We sure aren’t overdoing it in the witnessing department. How many times has someone offered you a gospel tract? I can count the occasions its happened to me on one hand. And how many times has someone initiated a conversation about spiritual things with me? Once! And she was a Mormon! I’ve flown close to three million miles all over the world. And been witnessed to just once.
It was on a flight up the east coast, I don’t remember exactly where from and to, but I had changed planes in Charlotte and now we were heading north. When the woman started talking to me about her Mormonism, I began to press her about the way of salvation. Like a hundred other religions, she thought it all came down to doing the best you can.
“So you don’t believe in a perfect God? Yours is just a pretty good God who settles for less than perfection?”
I had tried this approach before, and at this point they usually said something like: “Well, your works aren’t perfect!”
Then I would respond with: “But I’m not counting on my works to get me to heaven. I’m trusting in one perfectly finished work, the sacrifice of Christ at Calvary, which evidently satisfied God; He proved that by raising His Son from the dead and then exalting Him to the highest place in the universe.”
But the conversation in the plane didn’t go that way. Instead the woman said: “Even if my religion isn’t right, I’m not going to change. I’m happy with it. I like how it gives my kids a safe environment with their dances and other activities…”
Just at that moment the plane dropped, I think, several hundred feet straight down. CAT they call it—clear air turbulence. Drinks went flying. Several people screamed. The stewardess staggered into the folk in the row ahead of us.
But the wild ride wasn’t over. It was just beginning. The plane slewed left then right, up and then down. It shuddered like a coffee addict at sunrise. Things and people were coming unglued. I could hear the pilot trying a variety of altitudes to find smooth air, but there was none to be found. I’ve had some wild rides, especially in some small planes over the Rockies, but this won first prize (with one exception—when we hit a wind shear over the Sangre de Cristo Mountains in Colorado and dropped 2,000 feet straight down towards Mount Blanca, the range’s highest peak, in a four-seater; I thought I was going Home that day).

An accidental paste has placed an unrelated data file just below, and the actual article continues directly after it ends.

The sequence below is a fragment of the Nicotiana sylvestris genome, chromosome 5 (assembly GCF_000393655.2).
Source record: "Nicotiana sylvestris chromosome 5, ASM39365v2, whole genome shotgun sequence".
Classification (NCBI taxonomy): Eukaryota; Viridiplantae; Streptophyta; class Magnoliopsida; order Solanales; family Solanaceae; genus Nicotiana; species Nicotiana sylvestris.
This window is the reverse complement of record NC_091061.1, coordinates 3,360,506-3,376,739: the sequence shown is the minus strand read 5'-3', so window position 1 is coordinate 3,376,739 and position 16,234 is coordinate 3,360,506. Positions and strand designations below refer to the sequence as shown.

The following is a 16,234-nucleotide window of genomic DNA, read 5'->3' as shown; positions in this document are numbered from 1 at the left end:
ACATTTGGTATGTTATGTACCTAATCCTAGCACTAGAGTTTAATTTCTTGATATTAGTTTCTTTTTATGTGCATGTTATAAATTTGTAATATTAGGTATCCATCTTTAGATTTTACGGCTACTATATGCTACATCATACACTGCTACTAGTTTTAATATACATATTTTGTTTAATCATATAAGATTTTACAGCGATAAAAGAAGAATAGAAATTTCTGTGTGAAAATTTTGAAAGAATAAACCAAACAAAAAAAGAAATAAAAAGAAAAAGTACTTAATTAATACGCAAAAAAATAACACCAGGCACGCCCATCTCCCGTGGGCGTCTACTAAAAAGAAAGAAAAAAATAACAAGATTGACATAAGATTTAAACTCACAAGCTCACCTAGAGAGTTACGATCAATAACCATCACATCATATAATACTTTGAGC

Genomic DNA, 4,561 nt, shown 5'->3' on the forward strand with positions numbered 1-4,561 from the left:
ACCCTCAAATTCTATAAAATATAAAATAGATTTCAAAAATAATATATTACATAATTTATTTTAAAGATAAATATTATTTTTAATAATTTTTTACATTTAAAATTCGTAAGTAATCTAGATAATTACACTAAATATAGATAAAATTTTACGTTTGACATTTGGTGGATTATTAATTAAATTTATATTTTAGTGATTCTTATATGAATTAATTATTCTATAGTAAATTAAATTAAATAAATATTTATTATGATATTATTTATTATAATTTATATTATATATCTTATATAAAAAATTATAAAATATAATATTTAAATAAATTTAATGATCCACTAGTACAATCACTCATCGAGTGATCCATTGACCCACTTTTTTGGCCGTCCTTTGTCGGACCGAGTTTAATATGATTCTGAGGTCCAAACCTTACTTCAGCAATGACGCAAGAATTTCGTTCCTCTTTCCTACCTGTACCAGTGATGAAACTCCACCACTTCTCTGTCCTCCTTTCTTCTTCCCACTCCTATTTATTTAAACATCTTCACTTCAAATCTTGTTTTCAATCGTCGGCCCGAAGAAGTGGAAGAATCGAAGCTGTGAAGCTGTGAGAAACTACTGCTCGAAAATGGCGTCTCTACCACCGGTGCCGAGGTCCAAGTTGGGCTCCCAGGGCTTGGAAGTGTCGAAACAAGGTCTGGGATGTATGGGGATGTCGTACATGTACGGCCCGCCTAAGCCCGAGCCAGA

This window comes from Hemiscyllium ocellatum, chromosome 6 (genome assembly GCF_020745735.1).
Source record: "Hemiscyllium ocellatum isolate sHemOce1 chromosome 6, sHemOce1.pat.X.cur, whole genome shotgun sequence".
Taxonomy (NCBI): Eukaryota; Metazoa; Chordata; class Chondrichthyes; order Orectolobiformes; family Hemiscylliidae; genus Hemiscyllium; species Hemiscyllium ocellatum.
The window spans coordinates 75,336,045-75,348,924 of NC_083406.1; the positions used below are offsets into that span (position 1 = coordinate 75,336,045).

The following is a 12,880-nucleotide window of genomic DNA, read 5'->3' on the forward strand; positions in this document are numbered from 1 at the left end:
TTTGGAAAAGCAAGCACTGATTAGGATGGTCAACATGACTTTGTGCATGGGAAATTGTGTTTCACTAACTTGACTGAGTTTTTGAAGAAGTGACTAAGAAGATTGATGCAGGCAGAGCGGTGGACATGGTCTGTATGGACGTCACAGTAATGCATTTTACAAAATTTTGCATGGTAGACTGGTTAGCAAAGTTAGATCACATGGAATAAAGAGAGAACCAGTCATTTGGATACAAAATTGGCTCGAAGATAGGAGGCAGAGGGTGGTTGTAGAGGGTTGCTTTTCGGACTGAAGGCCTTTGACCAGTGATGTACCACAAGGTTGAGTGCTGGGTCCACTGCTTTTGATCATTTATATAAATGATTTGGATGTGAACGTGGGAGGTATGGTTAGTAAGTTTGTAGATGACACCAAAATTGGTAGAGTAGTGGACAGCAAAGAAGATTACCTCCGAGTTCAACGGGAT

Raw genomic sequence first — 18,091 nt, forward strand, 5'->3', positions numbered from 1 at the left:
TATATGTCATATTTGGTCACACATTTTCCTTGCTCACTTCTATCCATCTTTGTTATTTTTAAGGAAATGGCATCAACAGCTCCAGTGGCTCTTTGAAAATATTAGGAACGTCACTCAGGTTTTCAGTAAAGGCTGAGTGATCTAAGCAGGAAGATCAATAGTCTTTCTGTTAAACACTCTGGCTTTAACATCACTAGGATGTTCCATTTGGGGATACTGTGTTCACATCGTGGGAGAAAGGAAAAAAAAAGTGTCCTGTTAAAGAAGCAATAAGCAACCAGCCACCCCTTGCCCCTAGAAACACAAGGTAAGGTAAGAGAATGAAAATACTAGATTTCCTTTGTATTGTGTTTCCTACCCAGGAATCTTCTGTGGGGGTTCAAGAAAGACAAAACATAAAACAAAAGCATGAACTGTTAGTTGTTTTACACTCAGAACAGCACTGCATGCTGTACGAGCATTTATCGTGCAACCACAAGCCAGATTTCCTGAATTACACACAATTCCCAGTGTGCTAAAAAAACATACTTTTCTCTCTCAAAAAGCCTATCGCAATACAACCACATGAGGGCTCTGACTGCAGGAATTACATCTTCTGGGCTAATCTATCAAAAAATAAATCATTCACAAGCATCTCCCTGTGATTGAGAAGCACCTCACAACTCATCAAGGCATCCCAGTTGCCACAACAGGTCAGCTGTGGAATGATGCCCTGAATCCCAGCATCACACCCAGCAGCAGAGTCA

The woman beside me was apoplectic. She said through clenched teeth, “Would you mind if I held your hand?” She meant could she apply a vise-like death grip with both hands. Her eyes literally bulged out from her face which was drained of all color. Every jolt brought new exclamations from between gritted teeth.
After twenty or thirty minutes, we finally got past the worst of it. The poor Mormon lay back in her seat and expelled a long breath. She was totally spent.
“You know what was just happening, don’t you!” I said to her with a smile. Silence. She was not yet close to being in a smiling mood. “God just gave us a little experiment. It’s easy to spout ideas when everything is going smoothly in life, but when the rough times come, then we suddenly find out what’s real. For me, if the plane went down, I know I’d go up. It would actually be the best case scenario for me. But I noticed you weren’t thinking that way at all, were you. You were terrified. Know why? Because it does matter if what you believe is true or not.”
I could see she was trying to process this. “The Lord,” I added, “must love you a great deal to put this little display of His power on for you. It’s like the story of the disciples in the boat. When it got stormy, they wondered if Jesus cared about them. They cried out in their terror, ‘Don’t You care that we perish?’ But Jesus does care—cares so much He died for you. I hope you never forget that.”
“I certainly won’t forget this ride,” she said with a wry smile.
“No, and I hope you remember that the Lord Jesus wants you to take Him on board by trusting in His finished work at Calvary. Then, the next time you’ll be able to relax in His arms because, even if the plane goes down, it’s well with your soul.”
As we got off the plane, she shook my hand, thanked me for caring for her, and said it had been a life-changing conversation. I don’t exactly know what she meant, but hope she was trusting now in the One who still controls the winds.